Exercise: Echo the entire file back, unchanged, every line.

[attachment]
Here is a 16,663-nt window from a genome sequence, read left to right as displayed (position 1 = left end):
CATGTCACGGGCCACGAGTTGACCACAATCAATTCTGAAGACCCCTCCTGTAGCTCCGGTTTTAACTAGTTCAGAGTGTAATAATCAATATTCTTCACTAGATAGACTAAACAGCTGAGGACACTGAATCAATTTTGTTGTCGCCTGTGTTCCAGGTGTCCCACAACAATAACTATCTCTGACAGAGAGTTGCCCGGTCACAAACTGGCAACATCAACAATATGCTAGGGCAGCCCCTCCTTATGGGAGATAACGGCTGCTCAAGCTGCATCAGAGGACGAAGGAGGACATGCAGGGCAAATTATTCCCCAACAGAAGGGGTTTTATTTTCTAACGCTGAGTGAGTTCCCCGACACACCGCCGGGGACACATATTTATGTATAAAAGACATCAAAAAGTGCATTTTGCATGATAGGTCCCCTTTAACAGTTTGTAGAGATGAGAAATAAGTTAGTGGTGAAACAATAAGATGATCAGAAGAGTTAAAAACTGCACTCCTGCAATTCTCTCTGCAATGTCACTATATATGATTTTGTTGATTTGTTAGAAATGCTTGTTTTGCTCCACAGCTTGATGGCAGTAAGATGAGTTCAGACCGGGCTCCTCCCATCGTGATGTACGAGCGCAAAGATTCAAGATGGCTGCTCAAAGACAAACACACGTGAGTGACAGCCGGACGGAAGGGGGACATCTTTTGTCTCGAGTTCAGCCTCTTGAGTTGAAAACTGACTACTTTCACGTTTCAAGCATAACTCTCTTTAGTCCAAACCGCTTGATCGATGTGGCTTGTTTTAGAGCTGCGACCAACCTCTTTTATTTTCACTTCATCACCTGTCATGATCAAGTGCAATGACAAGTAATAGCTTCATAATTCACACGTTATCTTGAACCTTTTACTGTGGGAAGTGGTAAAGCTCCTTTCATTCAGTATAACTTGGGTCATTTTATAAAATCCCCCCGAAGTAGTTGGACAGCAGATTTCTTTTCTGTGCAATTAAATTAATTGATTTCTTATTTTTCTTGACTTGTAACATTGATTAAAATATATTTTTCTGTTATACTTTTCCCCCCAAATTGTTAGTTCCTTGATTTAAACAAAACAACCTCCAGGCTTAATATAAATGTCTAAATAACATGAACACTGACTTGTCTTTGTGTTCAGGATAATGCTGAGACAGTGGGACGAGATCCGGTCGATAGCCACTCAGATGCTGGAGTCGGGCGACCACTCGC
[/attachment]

Here is a 16,663-nt window from a genome sequence, read left to right as displayed (position 1 = left end):
CATGTCACGGGCCACGAGTTGACCACAATCAATTCTGAAGACCCCTCCTGTAGCTCCGGTTTTAACTAGTTCAGAGTGTAATAATCAATATTCTTCACTAGATAGACTAAACAGCTGAGGACACTGAATCAATTTTGTTGTCGCCTGTGTTCCAGGTGTCCCACAACAATAACTATCTCTGACAGAGAGTTGCCCGGTCACAAACTGGCAACATCAACAATATGCTAGGGCAGCCCCTCCTTATGGGAGATAACGGCTGCTCAAGCTGCATCAGAGGACGAAGGAGGACATGCAGGGCAAATTATTCCCCAACAGAAGGGGTTTTATTTTCTAACGCTGAGTGAGTTCCCCGACACACCGCCGGGGACACATATTTATGTATAAAAGACATCAAAAAGTGCATTTTGCATGATAGGTCCCCTTTAACAGTTTGTAGAGATGAGAAATAAGTTAGTGGTGAAACAATAAGATGATCAGAAGAGTTAAAAACTGCACTCCTGCAATTCTCTCTGCAATGTCACTATATATGATTTTGTTGATTTGTTAGAAATGCTTGTTTTGCTCCACAGCTTGATGGCAGTAAGATGAGTTCAGACCGGGCTCCTCCCATCGTGATGTACGAGCGCAAAGATTCAAGATGGCTGCTCAAAGACAAACACACGTGAGTGACAGCCGGACGGAAGGGGGACATCTTTTGTCTCGAGTTCAGCCTCTTGAGTTGAAAACTGACTACTTTCACGTTTCAAGCATAACTCTCTTTAGTCCAAACCGCTTGATCGATGTGGCTTGTTTTAGAGCTGCGACCAACCTCTTTTATTTTCACTTCATCACCTGTCATGATCAAGTGCAATGACAAGTAATAGCTTCATAATTCACACGTTATCTTGAACCTTTTACTGTGGGAAGTGGTAAAGCTCCTTTCATTCAGTATAACTTGGGTCATTTTATAAAATCCCCCCGAAGTAGTTGGACAGCAGATTTCTTTTCTGTGCAATTAAATTAATTGATTTCTTATTTTTCTTGACTTGTAACATTGATTAAAATATATTTTTCTGTTATACTTTTCCCCCCAAATTGTTAGTTCCTTGATTTAAACAAAACAACCTCCAGGCTTAATATAAATGTCTAAATAACATGAACACTGACTTGTCTTTGTGTTCAGGATAATGCTGAGACAGTGGGACGAGATCCGGTCGATAGCCACTCAGATGCTGGAGTCGGGCGACCACTCGC